Tobias Hagerland, “The Power of Prophecy: A Septuagintal Echo in John 20:19-23”[15]

Hagerland argues that John portrays Jesus like the talking donkey of Balaam.  The difference is that Balaam was an apostate who worshipped Baal,[16] but Jesus was God, as expressed by the phrase, to where he was before.

 


John 6:64

Dino Dozzi, "`Thus Says the Lord' The Gospel in the Writings of Saint Francis" [17]

Saint Francis of Assisi based his spirituality on Sacred Scripture.  I wonder whether there is a typographical error identifying The words I have spoken to you are Spirit and life.”  Both the Vulgate and the eclectic Greek place these words in verse 63, which Dozzi, without explanation, identifies as verse 64.

 

John 6:68

David J. Norman, O.F.M., "Doubt and the Resurrection of Jesus"[18]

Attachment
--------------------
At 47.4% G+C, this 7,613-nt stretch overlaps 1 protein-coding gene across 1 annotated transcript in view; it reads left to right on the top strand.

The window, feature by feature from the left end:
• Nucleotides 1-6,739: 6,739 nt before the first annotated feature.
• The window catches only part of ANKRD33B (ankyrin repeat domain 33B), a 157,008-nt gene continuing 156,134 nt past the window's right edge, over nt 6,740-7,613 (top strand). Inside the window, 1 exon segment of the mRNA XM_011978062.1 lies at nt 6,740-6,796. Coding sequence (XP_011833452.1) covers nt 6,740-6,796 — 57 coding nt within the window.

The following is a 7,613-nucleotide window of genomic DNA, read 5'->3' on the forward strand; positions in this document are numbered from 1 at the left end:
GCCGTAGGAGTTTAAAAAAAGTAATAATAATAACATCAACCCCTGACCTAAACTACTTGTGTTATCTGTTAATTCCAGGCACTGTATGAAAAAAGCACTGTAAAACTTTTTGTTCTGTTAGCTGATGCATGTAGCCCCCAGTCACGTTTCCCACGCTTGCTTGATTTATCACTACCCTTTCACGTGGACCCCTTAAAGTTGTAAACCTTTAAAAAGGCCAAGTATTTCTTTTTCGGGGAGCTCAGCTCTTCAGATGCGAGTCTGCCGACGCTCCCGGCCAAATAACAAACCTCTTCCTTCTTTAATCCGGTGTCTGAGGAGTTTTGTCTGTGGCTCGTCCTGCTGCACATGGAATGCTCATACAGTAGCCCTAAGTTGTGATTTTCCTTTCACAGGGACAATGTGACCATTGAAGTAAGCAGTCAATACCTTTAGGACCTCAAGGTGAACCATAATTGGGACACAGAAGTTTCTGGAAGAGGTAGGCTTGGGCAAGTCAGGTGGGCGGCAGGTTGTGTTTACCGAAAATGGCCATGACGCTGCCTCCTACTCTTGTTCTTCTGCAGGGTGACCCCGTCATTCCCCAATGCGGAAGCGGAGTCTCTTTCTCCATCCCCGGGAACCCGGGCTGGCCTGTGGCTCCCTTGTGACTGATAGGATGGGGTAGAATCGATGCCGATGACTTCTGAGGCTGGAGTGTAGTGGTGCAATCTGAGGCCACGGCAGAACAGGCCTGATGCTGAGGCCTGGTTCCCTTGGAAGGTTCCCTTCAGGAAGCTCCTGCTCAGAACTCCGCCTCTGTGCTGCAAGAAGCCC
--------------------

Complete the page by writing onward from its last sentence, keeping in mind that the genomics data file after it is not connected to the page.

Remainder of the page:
When it came to the promise of the Eucharist, those disciples that stayed with Jesus had to deal with the doubt that Jesus could do it.  That doubt about the Eucharist continues through the ages.  I observe that experience is the best teacher that the Eucharist is Jesus.  Norman argues, “that the glory of the resurrection must be reconciled with the scandal of the cross.  There was no belief in Jesus as Lord and God, the one who has the words of eternal life (Jn 6:68), without the simultaneous recognition that this Lord and God is the crucified One.”  Frustration is meant to be part of the Christian life.

 

John 6:69

Edoardo Fumagalli, "Saint Francis, The Canticle, The Our Father"[19]

Saint Francis always links Jesus with God the Father.

 

 

For more on sources see the Appendix file.  Personal Notes are on the web site at www.western-civilization.com/CBQ/Personal%20Notes

 



[1] Raymond Arroyo, on television station ETWN, “The World Over,” Sunday, June 26, 2009.  I do not own the technology required to record this program, and accept the risk associated therewith.